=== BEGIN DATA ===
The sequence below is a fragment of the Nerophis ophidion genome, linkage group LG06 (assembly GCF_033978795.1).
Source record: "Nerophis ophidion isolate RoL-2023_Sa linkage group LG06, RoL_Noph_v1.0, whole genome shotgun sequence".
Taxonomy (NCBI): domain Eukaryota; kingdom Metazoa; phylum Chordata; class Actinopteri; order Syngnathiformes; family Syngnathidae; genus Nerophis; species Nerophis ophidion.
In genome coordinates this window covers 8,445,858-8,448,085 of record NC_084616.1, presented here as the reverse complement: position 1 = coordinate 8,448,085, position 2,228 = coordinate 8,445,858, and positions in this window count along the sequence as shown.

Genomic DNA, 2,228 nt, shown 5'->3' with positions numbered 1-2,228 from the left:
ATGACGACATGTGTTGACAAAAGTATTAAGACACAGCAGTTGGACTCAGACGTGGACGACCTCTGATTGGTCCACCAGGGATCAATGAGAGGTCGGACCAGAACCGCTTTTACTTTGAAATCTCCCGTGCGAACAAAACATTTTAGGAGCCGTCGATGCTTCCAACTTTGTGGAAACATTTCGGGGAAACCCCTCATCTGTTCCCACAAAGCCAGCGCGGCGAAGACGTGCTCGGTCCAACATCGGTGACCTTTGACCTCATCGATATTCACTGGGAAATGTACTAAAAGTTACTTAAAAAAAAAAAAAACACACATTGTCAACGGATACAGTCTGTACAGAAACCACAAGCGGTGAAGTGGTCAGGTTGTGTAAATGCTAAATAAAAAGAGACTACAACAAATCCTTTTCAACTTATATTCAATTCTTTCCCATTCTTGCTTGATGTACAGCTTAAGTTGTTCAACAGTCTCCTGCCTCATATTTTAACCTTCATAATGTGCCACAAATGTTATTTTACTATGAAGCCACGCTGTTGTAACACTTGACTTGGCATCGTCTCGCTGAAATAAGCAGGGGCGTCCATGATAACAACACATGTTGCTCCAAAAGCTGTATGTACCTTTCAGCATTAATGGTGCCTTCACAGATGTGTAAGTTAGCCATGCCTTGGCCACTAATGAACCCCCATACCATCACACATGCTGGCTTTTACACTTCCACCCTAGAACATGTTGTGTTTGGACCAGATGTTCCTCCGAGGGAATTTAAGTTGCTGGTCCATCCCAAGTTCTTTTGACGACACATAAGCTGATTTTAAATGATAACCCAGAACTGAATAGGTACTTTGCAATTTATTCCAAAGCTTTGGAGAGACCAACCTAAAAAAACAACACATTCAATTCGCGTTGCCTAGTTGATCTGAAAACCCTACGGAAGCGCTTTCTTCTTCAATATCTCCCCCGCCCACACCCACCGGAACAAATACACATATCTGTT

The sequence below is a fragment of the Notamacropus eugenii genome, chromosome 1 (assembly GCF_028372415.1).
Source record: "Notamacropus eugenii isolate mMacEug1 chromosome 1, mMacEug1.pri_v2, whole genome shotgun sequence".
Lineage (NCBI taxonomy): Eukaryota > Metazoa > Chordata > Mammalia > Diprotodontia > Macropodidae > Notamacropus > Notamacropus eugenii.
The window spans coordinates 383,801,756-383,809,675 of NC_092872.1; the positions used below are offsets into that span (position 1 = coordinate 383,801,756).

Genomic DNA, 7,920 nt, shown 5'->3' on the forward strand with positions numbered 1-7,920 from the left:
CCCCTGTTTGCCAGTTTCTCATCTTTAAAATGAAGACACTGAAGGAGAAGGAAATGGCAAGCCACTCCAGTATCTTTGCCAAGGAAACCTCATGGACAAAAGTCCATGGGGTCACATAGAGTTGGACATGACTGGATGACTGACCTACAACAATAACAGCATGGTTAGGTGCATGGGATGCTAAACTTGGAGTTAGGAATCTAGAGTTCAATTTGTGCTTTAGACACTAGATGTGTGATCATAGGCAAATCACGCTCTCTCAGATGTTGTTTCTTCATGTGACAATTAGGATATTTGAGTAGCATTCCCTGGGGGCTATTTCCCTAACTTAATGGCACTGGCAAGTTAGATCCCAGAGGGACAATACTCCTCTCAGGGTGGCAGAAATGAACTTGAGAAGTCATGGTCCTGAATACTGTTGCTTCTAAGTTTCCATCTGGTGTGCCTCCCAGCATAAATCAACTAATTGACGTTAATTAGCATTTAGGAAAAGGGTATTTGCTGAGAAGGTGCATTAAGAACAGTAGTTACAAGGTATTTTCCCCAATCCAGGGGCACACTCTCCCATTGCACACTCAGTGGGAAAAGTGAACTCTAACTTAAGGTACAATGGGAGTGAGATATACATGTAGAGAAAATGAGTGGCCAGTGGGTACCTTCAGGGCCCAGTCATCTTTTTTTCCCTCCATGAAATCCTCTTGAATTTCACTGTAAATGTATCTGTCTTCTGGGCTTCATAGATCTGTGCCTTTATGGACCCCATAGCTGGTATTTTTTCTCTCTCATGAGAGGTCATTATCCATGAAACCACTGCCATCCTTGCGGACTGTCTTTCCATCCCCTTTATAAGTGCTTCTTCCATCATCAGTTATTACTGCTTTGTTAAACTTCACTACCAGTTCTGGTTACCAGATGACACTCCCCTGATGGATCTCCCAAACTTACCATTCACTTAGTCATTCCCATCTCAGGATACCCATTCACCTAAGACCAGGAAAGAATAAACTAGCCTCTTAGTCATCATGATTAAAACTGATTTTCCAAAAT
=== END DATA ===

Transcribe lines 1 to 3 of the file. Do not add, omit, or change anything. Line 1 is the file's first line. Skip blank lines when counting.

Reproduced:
The sequence below is a fragment of the Nerophis ophidion genome, linkage group LG06 (assembly GCF_033978795.1).
Source record: "Nerophis ophidion isolate RoL-2023_Sa linkage group LG06, RoL_Noph_v1.0, whole genome shotgun sequence".
Taxonomy (NCBI): domain Eukaryota; kingdom Metazoa; phylum Chordata; class Actinopteri; order Syngnathiformes; family Syngnathidae; genus Nerophis; species Nerophis ophidion.